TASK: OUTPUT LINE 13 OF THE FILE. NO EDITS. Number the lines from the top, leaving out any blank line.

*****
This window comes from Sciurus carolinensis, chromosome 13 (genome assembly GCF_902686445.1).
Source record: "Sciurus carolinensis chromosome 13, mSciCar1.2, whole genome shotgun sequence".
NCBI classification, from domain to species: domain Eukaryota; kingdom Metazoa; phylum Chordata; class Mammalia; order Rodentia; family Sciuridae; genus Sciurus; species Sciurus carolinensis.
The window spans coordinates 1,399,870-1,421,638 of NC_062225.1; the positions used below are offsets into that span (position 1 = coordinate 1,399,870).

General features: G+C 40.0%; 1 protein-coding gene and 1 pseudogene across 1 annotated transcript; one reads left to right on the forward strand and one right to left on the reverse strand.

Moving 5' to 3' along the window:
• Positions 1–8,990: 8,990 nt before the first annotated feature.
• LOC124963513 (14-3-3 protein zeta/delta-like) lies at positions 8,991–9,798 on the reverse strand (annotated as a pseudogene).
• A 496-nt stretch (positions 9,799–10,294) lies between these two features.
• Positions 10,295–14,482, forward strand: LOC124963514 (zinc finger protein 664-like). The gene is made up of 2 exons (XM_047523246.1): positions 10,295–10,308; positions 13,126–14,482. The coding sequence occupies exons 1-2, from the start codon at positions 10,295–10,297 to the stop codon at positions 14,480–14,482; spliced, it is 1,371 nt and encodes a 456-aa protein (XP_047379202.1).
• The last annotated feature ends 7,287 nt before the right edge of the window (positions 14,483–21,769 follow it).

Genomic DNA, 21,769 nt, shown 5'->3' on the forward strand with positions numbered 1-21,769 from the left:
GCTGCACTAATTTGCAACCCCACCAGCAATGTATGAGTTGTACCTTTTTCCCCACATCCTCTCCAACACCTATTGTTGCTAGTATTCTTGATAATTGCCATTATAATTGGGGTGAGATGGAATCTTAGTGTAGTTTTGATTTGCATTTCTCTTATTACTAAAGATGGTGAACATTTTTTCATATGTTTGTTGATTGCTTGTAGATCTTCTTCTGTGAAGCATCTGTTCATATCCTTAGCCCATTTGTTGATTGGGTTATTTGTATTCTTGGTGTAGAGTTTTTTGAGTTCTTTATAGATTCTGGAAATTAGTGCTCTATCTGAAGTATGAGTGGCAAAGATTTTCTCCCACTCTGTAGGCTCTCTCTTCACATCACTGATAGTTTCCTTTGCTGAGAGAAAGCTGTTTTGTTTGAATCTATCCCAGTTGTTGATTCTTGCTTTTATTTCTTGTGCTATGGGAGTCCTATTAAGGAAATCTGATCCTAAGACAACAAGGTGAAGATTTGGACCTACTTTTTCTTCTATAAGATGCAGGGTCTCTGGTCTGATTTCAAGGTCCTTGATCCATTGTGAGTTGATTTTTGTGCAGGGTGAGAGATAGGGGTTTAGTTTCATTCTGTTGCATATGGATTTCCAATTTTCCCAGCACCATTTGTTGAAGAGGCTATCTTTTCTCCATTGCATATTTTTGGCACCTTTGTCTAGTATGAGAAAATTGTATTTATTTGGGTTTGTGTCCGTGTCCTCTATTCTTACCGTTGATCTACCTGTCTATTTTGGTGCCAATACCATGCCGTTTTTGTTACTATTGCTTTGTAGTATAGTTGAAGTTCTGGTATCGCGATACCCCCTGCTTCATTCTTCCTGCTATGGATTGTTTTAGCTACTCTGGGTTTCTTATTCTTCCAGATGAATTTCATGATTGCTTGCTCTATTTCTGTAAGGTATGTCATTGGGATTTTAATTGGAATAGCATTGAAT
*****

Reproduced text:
GCTGCACTAATTTGCAACCCCACCAGCAATGTATGAGTTGTACCTTTTTCCCCACATCCTCTCCAACACCTATTGTTGCTAGTATTCTTGATAATTGCCATTATAATTGGGGTGAGATGGAATCTTAGTGTAGTTTTGATTTGCATTTCTCTTATTACTAAAGATGGTGAACATTTTTTCATATGTTTGTTGATTGCTTGTAGATCTTCTTCTGTGAAGCATCTGTTCATATCCTTAGCCCATTTGTTGATTGGGTTATTTGTATTCTTGGTGTAGAGTTTTTTGAGTTCTTTATAGATTCTGGAAATTAGTGCTCTATCTGAAGTATGAGTGGCAAAGATTTTCTCCCACTCTGTAGGCTCTCTCTTCACATCACTGATAGTTTCCTTTGCTGAGAGAAAGCTGTTTTGTTTGAATCTATCCCAGTTGTTGATTCTTGCTTTTATTTCTTGTGCTATGGGAGTCCTATTAAGGAAATCTGATCCTAAGACAACAAGGTGAAGATTTGGACCTACTTTTTCTTCTATAAGATGCAGGGTCTCTGGTCTGATTTCAAGGTCCTTGATCCATTGTGAGTTGATTTTTGTGCAGGGTGAGAGATAGGGGTTTAGTTTCATTCTGTTGCATATGGATTTCCAATTTTCCCAGCACCATTTGTTGAAGAGGCTATCTTTTCTCCATTGCATATTTTTGGCACCTTTGTCTAGTATGAGAAAATTGTATTTATTTGGGTTTGTGTCCGTGTCCTCTATTCTTACCGTTGATCTACCTGTCTATTTTGGTGCCAATACCATGCCGTTTTTGTTACTATTGCTTTGTAGTATAGTTGAAGTTCTGGTATCGCGATACCCCCTGCTTCATTCTTCCTGCTATGGATTGTTTTAGCTACTCTGGGTTTCTTATTCTTCCAGATGAATTTCATGATTGCTTGCTCTATTTCTGTAAGGTATGTCATTGGGATTTTAATTGGAATAGCATTGAAT